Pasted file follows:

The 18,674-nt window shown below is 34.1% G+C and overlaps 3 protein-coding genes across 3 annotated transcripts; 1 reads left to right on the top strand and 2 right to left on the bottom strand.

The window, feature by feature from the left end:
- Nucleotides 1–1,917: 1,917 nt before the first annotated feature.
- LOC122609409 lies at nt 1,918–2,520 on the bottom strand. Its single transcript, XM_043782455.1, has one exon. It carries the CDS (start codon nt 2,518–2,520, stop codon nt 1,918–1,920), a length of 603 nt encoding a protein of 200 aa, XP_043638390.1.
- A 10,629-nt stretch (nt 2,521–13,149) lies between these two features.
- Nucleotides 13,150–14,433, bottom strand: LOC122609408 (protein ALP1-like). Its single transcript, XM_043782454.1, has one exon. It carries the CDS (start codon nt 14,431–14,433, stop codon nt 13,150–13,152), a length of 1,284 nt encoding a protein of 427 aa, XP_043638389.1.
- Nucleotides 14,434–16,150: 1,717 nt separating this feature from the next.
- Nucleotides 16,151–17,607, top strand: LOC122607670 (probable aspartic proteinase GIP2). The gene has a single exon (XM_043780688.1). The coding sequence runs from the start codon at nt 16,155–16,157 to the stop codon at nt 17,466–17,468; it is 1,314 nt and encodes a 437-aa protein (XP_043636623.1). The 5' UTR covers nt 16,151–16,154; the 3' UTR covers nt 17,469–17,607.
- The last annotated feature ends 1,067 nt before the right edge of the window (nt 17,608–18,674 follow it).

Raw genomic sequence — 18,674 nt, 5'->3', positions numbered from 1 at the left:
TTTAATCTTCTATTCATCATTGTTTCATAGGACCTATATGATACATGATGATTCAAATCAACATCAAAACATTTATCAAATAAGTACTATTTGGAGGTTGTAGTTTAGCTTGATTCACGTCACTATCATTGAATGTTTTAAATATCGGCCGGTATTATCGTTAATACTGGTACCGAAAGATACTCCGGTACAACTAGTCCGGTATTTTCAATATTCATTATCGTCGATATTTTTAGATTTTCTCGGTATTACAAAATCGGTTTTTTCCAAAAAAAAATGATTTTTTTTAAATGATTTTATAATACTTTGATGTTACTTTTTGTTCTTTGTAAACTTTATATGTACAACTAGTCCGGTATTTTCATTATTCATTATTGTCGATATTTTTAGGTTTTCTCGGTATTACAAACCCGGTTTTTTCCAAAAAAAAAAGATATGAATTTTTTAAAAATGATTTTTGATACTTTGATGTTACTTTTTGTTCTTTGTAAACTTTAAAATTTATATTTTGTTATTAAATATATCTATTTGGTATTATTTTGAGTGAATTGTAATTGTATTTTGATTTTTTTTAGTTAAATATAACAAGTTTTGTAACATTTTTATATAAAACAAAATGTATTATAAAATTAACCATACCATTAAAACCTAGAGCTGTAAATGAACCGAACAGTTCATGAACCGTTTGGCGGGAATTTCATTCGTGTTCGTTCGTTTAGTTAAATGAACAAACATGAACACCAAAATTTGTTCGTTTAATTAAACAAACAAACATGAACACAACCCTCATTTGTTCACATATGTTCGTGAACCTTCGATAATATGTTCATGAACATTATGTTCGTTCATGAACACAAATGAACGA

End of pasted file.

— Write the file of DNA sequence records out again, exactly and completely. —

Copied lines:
The 18,674-nt window shown below is 34.1% G+C and overlaps 3 protein-coding genes across 3 annotated transcripts; 1 reads left to right on the top strand and 2 right to left on the bottom strand.

The window, feature by feature from the left end:
- Nucleotides 1–1,917: 1,917 nt before the first annotated feature.
- LOC122609409 lies at nt 1,918–2,520 on the bottom strand. Its single transcript, XM_043782455.1, has one exon. It carries the CDS (start codon nt 2,518–2,520, stop codon nt 1,918–1,920), a length of 603 nt encoding a protein of 200 aa, XP_043638390.1.
- A 10,629-nt stretch (nt 2,521–13,149) lies between these two features.
- Nucleotides 13,150–14,433, bottom strand: LOC122609408 (protein ALP1-like). Its single transcript, XM_043782454.1, has one exon. It carries the CDS (start codon nt 14,431–14,433, stop codon nt 13,150–13,152), a length of 1,284 nt encoding a protein of 427 aa, XP_043638389.1.
- Nucleotides 14,434–16,150: 1,717 nt separating this feature from the next.
- Nucleotides 16,151–17,607, top strand: LOC122607670 (probable aspartic proteinase GIP2). The gene has a single exon (XM_043780688.1). The coding sequence runs from the start codon at nt 16,155–16,157 to the stop codon at nt 17,466–17,468; it is 1,314 nt and encodes a 437-aa protein (XP_043636623.1). The 5' UTR covers nt 16,151–16,154; the 3' UTR covers nt 17,469–17,607.
- The last annotated feature ends 1,067 nt before the right edge of the window (nt 17,608–18,674 follow it).

Raw genomic sequence — 18,674 nt, 5'->3', positions numbered from 1 at the left:
TTTAATCTTCTATTCATCATTGTTTCATAGGACCTATATGATACATGATGATTCAAATCAACATCAAAACATTTATCAAATAAGTACTATTTGGAGGTTGTAGTTTAGCTTGATTCACGTCACTATCATTGAATGTTTTAAATATCGGCCGGTATTATCGTTAATACTGGTACCGAAAGATACTCCGGTACAACTAGTCCGGTATTTTCAATATTCATTATCGTCGATATTTTTAGATTTTCTCGGTATTACAAAATCGGTTTTTTCCAAAAAAAAATGATTTTTTTTAAATGATTTTATAATACTTTGATGTTACTTTTTGTTCTTTGTAAACTTTATATGTACAACTAGTCCGGTATTTTCATTATTCATTATTGTCGATATTTTTAGGTTTTCTCGGTATTACAAACCCGGTTTTTTCCAAAAAAAAAAGATATGAATTTTTTAAAAATGATTTTTGATACTTTGATGTTACTTTTTGTTCTTTGTAAACTTTAAAATTTATATTTTGTTATTAAATATATCTATTTGGTATTATTTTGAGTGAATTGTAATTGTATTTTGATTTTTTTTAGTTAAATATAACAAGTTTTGTAACATTTTTATATAAAACAAAATGTATTATAAAATTAACCATACCATTAAAACCTAGAGCTGTAAATGAACCGAACAGTTCATGAACCGTTTGGCGGGAATTTCATTCGTGTTCGTTCGTTTAGTTAAATGAACAAACATGAACACCAAAATTTGTTCGTTTAATTAAACAAACAAACATGAACACAACCCTCATTTGTTCACATATGTTCGTGAACCTTCGATAATATGTTCATGAACATTATGTTCGTTCATGAACACAAATGAACGA